For God and country
Individualism has come under attack in recent years. It is often seen as self-serving and contrary to the common good. This runs contrary to America’s founding documents, which were designed to protect the individual from those who would usurp rights which cannot be usurped, rights bestowed on man not by man but by God. What God gives, only God can take away, and it was this sentiment the Founding Fathers, steeped in Judeo-Christian wisdom, had in mind when they shaped the founding documents.
Freedom to choose between good and evil, right and wrong, the rational and the irrational, is a central focus of Western tradition. Stripped of this freedom, Adam and Eve would be reduced to automatons incapable of sin. But sin they did. They did not have to. Choosing to love God or reject Him is necessarily an individual endeavor. Congregations gather in church to worship, but it is the individual who elects to attend services. Attempts to absorb the individual into group identity, be it political, ethnic, religious, or otherwise, threatens both the Church and our nation.
There is, however, truth to the accusation that individualism can be self-serving and contrary to the common good. The radical individualism of the German philosopher Nietzsche, for example, advanced the notion that there is no absolute Truth. The impassioned heat of Nietzsche’s style germinated the seed of relativism that was planted before him, and the seed took root and then flourished in the twentieth century. Now it is in full bloom. The fragrance of this flower is anything but pleasant. Nietzsche was a dangerous thinker, boldly blasphemous. Take this infamous example:
God is dead. God remains dead. And we have killed him. How shall we comfort ourselves, the murderers of all murderers? What was holiest and mightiest of all that the world has yet owned has bled to death under our knives: who will wipe this blood off us? What water is there for us to clean ourselves? What festivals of atonement, what sacred games shall we have to invent? Is not the greatness of this deed too great for us? Must we ourselves not become gods simply to appear worthy of it?
Of course, God, by definition, is immortal and cannot be killed. That the absolute is not subject to the slings and arrows of man’s outrageous (and relative) desires is a valid criticism as well. Pointing out such flaws in Nietzsche’s logic, however, misses the point.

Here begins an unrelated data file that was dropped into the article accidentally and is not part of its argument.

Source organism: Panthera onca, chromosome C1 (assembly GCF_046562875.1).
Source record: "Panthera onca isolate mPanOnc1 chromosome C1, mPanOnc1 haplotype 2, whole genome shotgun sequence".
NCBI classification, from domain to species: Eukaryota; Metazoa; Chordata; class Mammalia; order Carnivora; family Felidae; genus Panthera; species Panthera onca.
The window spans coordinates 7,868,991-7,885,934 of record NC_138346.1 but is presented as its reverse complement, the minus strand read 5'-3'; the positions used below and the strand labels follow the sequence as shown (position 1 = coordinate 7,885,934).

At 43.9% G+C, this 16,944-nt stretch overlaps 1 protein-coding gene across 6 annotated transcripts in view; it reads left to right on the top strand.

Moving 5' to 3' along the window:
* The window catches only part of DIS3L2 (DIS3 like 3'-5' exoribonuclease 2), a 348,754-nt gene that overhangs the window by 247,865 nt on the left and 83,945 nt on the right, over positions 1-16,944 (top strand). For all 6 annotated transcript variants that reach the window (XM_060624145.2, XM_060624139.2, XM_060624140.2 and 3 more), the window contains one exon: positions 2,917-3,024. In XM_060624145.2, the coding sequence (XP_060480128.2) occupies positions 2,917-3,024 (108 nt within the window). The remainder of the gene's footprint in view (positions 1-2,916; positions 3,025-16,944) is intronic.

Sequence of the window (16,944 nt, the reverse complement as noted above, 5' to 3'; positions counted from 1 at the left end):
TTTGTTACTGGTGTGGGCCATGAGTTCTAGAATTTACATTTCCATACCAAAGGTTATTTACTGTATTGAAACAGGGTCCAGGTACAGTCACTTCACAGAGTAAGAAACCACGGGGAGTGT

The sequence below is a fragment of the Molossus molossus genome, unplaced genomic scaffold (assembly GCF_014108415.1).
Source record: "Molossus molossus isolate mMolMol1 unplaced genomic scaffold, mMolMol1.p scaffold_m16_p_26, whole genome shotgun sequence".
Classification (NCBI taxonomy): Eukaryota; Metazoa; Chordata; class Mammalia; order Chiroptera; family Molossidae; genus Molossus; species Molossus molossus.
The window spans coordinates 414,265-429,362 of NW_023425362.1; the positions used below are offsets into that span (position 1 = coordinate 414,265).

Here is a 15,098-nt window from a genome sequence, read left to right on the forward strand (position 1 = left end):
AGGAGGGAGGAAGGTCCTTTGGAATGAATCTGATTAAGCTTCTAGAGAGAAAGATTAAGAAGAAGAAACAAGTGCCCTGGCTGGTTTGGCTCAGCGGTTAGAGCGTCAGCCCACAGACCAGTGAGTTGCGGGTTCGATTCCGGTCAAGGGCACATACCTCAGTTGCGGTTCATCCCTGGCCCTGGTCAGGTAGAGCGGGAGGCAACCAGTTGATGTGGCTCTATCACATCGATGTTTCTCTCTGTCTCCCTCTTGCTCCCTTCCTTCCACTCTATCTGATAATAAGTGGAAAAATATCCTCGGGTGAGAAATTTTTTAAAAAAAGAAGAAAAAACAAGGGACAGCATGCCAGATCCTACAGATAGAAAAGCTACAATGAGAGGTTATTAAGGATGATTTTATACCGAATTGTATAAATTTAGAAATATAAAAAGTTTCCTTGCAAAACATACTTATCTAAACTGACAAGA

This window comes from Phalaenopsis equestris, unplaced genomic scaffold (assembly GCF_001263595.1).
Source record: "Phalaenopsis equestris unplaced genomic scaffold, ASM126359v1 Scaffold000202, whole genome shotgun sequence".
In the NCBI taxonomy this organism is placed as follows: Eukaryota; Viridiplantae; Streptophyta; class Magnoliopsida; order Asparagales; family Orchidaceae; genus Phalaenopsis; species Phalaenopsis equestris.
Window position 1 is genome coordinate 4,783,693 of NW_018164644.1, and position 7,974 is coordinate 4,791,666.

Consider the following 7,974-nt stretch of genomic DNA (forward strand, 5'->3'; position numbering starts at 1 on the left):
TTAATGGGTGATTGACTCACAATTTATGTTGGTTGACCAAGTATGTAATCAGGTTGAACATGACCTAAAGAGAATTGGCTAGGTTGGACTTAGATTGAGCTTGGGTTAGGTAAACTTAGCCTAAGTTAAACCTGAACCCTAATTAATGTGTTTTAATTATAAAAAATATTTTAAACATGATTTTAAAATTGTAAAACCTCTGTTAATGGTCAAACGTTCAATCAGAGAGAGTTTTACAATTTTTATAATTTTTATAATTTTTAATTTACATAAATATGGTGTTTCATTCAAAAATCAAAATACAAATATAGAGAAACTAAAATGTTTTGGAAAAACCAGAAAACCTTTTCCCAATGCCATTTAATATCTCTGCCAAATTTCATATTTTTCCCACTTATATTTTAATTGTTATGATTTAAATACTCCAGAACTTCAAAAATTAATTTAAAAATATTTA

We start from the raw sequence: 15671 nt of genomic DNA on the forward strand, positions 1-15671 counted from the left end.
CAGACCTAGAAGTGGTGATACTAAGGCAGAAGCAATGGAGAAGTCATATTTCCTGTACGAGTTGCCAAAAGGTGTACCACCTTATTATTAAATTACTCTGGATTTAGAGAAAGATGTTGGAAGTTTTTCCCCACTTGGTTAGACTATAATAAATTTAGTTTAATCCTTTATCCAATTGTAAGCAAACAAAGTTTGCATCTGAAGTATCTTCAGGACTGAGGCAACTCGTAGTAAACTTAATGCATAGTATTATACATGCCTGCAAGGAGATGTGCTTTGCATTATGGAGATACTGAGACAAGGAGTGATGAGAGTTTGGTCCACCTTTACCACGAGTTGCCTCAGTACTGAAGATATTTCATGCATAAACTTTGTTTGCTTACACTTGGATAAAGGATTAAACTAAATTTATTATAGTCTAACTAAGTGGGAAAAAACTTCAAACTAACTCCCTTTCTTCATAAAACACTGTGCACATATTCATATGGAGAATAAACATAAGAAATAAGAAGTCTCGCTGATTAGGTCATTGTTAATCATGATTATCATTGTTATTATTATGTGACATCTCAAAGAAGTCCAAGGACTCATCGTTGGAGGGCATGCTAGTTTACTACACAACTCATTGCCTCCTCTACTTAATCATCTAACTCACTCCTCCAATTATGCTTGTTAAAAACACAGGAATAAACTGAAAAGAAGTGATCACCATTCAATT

The real problem surfaces with the “we” to which Nietzsche refers. The question as to the existence or nonexistence of God requires an individual response. If a group says in unison “We don’t believe in God,” does the collective decision relieve the individual of responsibility? When it comes to divine judgement will it suffice for the individual to claim, “It was a group decision, a consensus. I was outvoted. I am innocent.”
With this mindset, one could go further and posit Charlie Manson was unjustly imprisoned for the actions of his followers. After all, Manson didn’t murder anybody. Or perhaps the charges against the murderers should have been dropped because they weren’t thinking for themselves? Who is to held accountable? When individuals are not held responsible for their actions, on whom is justice to be served? On political, ethnic, or religious groups? Does the individual exist outside the group that they have chosen, been born into, or assigned?
Nietzsche understood the consequences of his proclamation. Though numerous others had denied the existence of God before him, Nietzsche’s pronouncement was unique. It was his alone. Too weak to bear the consequences of his claims, he transposed the “I” to “we” so others might share the dark burden of his vision. A single madman yelling, “God is dead,” in the street is not analogous to a mob chanting the same. For example, as little as ten years ago slogans such as “Defund the police,” were fringe at best and for the most part ignored. A mob of BLM protestors chanting the same slogan today summons fear in many a law-abiding citizen. When mob rule becomes mainstream, rumors of revolution brew.
Like Lucifer, who rebelled against God in the attempt to become God, Nietzsche sought revenge on the Almighty to claim the title for himself. “Must we ourselves not become gods simply to appear worthy of it [killing God]?” The blasphemous claim that men might will themselves to god-status flung open the floodgates to relativism. In Nietzsche’s realm men create themselves. There, man is truth, not God.
Transhumanism, posthumanism, transgenderism, sex-change, and abortions become normative terms. Creating oneself, however, is an extreme form of idolatry. Individualism gone wild invites hell to earth. And this is why, for many well-intentioned people, it must be stomped out, even if this means sacrificing the individual to the state. This is exactly what the U.S. Constitution was designed to protect each citizen against.
Individuality and the Whole